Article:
The Power of Friendship

 We interrupt our regularly scheduled programming for a very special guest post by author (and Desire to Inspire contributor!) Mary Anne Radmacher. Her latest book is Us! Celebrating the Power of Friendship, which I've been able to take a gander at, and, as always, Mary Anne hits it right on the mark. As someone who is blessed to share a friendship with her, I can tell you that she is the real deal. She has taught me much about the power of friendship.

Friends--with them we’re stronger, smarter, and better than we are alone. In this delightful, beautifully illustrated gift book, writer, artist, and friend extraordinaire Mary Anne Radmacher shares the many ways we celebrate each other. Radmacher has a special way of inviting those who hear or read her words to change their lives. In Us! she continues on that engaging path. With original four-color lettering, art, design, motivational quotes, poems, and aphorisms about the importance of friendship, she offers a funny, sweet, and perfect gift for any occasion. ~ Us! synopsis

Leave a comment today for a free copy of Mary Anne's latest lovely creation ~ Us! Celebrating the Power of Friendship ~ and bookmark this page for this very special guest post...

Twelve Things to Remember When a Friend is in an Emotional Crisis

*  Remember that not all challenges have clear or immediate solutions.

*  Remember that it’s your “job” to be a good friend, not to fix their problem.

*  Listen.

*  Listen compassionately without taking sides, placing blame or making it your problem.

*  Resist the urge to tell matching crisis stories (“That happened to me one time and….”)

*  Be willing to just hang out. Be comfortable with compassionate silence.   Let your friend set the tone for action, activity or stillness.

*   Ask questions without offering advice.

*   Offer your opinion or advice when you are asked for it.

*   If you are compelled to offer a solution for consideration, ask first.  “Would you like me to give you my opinion or do you just need me to listen?”

*   Honor and respect their answers.

*   Draw upon your experience together and if it’s possible to truthfully assess that “it gets better” – offer what comfort you can.

*   Listen.  This bears repetition because there are so many different ways to do this – Listen.  Let your friend know you have heard them by mirroring your understanding of what they have said to you.  “It sounds like you are feeling like ____.   Is that what you are saying?”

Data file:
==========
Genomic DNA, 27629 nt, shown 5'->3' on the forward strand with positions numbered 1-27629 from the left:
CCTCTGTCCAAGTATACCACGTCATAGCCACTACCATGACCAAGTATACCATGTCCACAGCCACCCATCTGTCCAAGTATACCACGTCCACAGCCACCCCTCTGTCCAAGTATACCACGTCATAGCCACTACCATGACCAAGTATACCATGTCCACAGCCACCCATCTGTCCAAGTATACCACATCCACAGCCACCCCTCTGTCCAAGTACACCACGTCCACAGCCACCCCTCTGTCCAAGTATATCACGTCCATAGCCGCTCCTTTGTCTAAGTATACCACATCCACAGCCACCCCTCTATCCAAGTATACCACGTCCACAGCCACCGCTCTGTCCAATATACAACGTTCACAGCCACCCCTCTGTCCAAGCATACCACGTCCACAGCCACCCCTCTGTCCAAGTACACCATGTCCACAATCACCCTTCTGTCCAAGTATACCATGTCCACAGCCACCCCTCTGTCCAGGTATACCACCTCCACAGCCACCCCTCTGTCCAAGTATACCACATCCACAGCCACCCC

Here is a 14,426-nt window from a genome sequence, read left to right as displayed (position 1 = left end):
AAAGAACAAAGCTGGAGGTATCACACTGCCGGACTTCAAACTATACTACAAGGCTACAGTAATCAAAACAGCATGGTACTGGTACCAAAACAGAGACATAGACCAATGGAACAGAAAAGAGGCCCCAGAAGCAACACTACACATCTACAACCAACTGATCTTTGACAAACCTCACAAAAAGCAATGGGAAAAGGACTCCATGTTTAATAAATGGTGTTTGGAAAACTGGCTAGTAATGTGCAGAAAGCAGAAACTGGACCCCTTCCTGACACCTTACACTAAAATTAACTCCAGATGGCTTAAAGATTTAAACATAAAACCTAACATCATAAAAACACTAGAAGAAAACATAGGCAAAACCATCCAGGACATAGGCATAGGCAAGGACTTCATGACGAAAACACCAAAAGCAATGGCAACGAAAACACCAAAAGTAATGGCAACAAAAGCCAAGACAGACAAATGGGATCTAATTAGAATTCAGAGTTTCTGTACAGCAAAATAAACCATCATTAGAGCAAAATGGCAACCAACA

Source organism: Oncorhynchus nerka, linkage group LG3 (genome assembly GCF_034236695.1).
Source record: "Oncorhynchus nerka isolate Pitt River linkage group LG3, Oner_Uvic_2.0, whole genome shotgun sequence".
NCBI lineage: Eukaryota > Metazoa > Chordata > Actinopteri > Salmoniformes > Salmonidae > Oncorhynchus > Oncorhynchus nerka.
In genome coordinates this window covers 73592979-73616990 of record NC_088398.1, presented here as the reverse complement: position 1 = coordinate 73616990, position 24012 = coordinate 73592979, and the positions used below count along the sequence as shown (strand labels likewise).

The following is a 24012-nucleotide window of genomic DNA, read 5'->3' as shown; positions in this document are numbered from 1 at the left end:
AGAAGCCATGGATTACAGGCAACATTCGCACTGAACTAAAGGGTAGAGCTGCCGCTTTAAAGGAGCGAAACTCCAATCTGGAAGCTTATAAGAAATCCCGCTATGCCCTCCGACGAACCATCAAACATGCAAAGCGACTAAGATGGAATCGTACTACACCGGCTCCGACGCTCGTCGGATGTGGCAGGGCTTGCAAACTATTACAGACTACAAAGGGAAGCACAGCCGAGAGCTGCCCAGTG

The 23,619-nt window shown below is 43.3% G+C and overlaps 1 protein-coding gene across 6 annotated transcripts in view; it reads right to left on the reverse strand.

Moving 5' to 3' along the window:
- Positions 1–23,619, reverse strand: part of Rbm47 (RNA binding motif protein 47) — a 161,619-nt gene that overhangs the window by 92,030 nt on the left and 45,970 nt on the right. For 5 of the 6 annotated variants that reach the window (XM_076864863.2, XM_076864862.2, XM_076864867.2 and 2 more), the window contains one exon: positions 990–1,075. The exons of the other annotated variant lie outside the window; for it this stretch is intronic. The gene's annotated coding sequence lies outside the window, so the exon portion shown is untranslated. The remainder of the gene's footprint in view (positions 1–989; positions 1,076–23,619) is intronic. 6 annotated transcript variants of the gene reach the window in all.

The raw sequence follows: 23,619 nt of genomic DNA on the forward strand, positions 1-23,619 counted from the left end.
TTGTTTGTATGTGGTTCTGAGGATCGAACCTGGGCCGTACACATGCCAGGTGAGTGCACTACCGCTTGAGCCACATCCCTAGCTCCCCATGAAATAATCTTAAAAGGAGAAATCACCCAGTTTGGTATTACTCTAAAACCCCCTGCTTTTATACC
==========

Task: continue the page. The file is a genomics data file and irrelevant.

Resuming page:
“When we have a circle of friends, we have more fun. We get more done, we feel and are stronger, and we really do celebrate the power of our ‘us.’” -Mary Anne Radmacher

Congratulations to Sharyn, our Give Away winner! Thank you to everyone who commented!!

Mary Anne Radmacher :: Celebrating the Door to Change

I am excited and honored to introduce today's Guest Blogger ~ Mary Anne Radmacher. I have written about her on numerous occasions, most notably on a Five Things entry devoted entirely to her inspirational goodness. I sometimes have to pinch myself over the fact that I've developed connections with women who inspired me for years before we met. Meeting and getting to know Mary Anne has been one of the greatest joys I've experienced in this regard, as she is a woman who lives - day in and day out - according to her values, beliefs, and ideals. Mary Anne's latest book is Live With Intention:  Rediscovering What We Deeply Know, and if you haven't seen it yet, enter a comment for today's post for a chance to win one of two copies available for a Give Away. All comments entered through this Friday, February 25th will be in the drawing, and two winners will be announced next Monday.

And now ~ drum roll please ~ the magnificent Mary Anne Radmacher...

Many of us march through life announcing we want control, don’t take well to change, and don’t like surprises. This is a formula for continual struggle. The soil of struggle is the playground for change. And if you’ve ever seen a single flower blooming in a crack it has pushed through cement—or a wildflower blossoming in the snow—then you know life is full of surprises. A promotion. Children losing their lives before their parents. A gift delivered unexpectedly. An unkind word. Surprises are like licorice: they come in many different colors.

I celebrate seeing the door to change. Seeing the opportunity helps me be less resistant to it. Viewing myself as a perennial student informs me that I have so much to learn. I used to listen to anyone saying almost anything, nodding my head and asserting, “I know. I know.” I was seeking the stamp of approval for already knowing what they were trying to tell me. I have come to recognize the value of not knowing. Of listening to words and wondering, even if they are familiar, if I can hear something new in their lyrics. I am breathless, too, at the door of change swinging open and hitting me on the nose. I keep my eyes on that door—so I can happily walk toward it and help it open.